- Avoid these whenever possible: processed foods; high sugar foods; excess caffeine or alcohol; refined carbohydrates; GMO foods; and non-organic animal/dairy products or foods on the list of the “Dirty Dozen“. These foods increase inflammation and stress the immune system. They also contribute to imbalances like estrogen dominance, high testosterone and insulin resistance.
- Eat healthy fats! Inflammation can be quelled with the right types of fats. Include more Omega 3 rich foods like cold water fish; seafood; flax or chia seeds; greens like arugula, spinach and purslane. Increase intake of monounsaturated fats from plant foods like avocado, fresh nuts and seeds, and olive oil regularly which also fight inflammation and nourish the reproductive system.
Try herbs for the win. If you like a little spice, use herbs like:
- Ginger (Zingiber officinale) and Turmeric (Curcuma longa)- both strong natural anti-inflammatories. You can use them in teas, capsules, extracts, or enjoy a delicious warming Turmeric latte.
- Women’s Best Friend is an anti-inflammatory herbal formula for reproductive health that contains herbs like Goldenseal (Hydrastis canadensis) and Ginger (Zingiber officinale), and acts as a gentle cleanser for the uterus.
Employ Systemic Enzymes. Systemic enzymes are excellent to decrease inflammation, normalize tissue and encourage balanced immune response. Learn more: How To Use Systemic Enzymes To Increase Your Fertility.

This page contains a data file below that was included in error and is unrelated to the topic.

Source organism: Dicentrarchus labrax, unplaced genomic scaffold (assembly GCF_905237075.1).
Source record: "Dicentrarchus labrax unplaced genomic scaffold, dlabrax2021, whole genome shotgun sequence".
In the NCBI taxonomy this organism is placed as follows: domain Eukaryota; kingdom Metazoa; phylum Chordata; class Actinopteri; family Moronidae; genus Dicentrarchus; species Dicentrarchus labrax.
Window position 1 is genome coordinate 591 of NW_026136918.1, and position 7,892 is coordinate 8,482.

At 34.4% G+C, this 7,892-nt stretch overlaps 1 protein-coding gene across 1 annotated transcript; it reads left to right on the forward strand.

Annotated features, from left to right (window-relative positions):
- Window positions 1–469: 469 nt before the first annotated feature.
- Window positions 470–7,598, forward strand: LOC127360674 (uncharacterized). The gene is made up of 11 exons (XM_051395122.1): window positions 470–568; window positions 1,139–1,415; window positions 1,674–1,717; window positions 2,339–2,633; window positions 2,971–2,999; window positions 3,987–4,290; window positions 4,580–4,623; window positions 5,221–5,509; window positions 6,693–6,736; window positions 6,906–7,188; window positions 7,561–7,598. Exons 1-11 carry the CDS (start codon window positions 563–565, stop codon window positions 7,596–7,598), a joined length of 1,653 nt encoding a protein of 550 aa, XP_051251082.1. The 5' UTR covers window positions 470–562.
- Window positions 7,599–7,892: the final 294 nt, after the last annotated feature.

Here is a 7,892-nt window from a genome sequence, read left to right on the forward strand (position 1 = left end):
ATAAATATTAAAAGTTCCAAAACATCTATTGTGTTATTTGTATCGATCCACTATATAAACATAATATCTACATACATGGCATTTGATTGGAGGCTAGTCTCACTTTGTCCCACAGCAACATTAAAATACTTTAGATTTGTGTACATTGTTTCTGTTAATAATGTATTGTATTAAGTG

Relax! Chronic stress stimulates the inflammatory response. Working to keep your stress levels low is as important as eating the right foods to reduce inflammation. Choose from therapies like fertility massage, meditation, mind-body programs, EFT, aromatherapy, journaling or anything that resonates with you.
Keep Inflammation In Check for Optimum Fertility
We all experience inflammation in our bodies from time to time. While acute inflammation helps your body to heal faster, chronic inflammation sets the stage for major health and fertility problems.
You can undo the damaging effects of inflammation on the reproductive system just by making better choices. Focus on a Fertility Diet. Watch overuse of caffeine, alcohol, drugs or smoking. People often turn to these substances for relaxation, but they ignite inflammation. Further, over time, they worsen stress reactions.
If you’re working on improving your fertility, make a conscious effort to keep inflammation in check. Not only will this help your reproductive system, it will help promote a healthier body for all your years to come.
- Wu, M-H. et al. (2015, Aug.). Endometriosis and Possible Inflammation Markers. Gynecology and Minimally Invasive Surgery. 4 (3): 61-67. doi: https://doi.org/10.1016/j.gmit.2015.05.001. Retrieved from: https://www.sciencedirect.com/science/article/pii/S2213307015000520
- Kianpour, M. et al. (2012, Feb.). C-reactive protein of serum and peritoneal fluid in endometriosis. Iranian Journal of Nursing and Midwifery Research. 17(2 Suppl1): S115–S119. Retrieved from: https://www.ncbi.nlm.nih.gov/pmc/articles/PMC3696960/
- Inflammation & Reproductive Immunology (2018). Retrieved from: https://www.cnyfertility.com/fertility-treatments/inflammation-and-reproductive-immunology/
- Szazlay, J. (2018, Oct.). What is Inflammation?. Retrieved from: https://www.livescience.com/52344-inflammation.html